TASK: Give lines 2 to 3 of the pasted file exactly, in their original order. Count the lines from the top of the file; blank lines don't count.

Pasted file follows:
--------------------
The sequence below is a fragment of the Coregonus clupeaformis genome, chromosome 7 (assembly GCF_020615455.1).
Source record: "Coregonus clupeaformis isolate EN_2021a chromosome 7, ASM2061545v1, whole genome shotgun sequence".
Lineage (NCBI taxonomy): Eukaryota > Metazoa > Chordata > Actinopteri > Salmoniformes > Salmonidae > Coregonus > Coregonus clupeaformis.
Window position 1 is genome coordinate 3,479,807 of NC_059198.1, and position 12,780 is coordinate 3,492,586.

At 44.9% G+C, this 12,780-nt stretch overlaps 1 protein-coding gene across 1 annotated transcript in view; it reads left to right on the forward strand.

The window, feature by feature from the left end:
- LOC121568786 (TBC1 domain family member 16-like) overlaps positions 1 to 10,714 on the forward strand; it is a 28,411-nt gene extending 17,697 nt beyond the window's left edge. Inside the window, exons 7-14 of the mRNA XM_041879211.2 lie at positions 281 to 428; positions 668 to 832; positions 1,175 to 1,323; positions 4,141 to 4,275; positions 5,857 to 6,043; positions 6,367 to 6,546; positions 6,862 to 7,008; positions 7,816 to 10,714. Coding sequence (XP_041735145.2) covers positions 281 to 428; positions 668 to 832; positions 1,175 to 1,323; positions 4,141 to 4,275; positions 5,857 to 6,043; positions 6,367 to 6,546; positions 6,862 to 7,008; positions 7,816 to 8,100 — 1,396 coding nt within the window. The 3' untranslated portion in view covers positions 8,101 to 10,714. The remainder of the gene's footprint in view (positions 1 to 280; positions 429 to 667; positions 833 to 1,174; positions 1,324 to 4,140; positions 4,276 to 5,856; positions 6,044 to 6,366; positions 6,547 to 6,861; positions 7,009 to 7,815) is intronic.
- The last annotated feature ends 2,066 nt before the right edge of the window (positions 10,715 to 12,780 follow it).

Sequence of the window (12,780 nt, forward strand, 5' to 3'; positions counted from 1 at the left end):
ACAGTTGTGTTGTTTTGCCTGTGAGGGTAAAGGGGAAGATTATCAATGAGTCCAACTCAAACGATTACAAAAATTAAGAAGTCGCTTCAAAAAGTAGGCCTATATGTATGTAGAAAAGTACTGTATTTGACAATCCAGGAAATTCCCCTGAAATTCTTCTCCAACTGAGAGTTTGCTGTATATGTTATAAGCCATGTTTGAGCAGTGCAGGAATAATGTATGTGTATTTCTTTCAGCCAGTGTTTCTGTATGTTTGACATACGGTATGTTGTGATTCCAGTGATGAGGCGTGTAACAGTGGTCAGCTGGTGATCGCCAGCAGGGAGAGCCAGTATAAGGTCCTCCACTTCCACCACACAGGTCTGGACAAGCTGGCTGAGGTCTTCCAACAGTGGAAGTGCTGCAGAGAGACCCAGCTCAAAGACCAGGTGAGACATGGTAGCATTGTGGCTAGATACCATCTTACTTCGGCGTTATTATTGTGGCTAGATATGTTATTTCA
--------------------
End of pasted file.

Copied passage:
Source record: "Coregonus clupeaformis isolate EN_2021a chromosome 7, ASM2061545v1, whole genome shotgun sequence".
Lineage (NCBI taxonomy): Eukaryota > Metazoa > Chordata > Actinopteri > Salmoniformes > Salmonidae > Coregonus > Coregonus clupeaformis.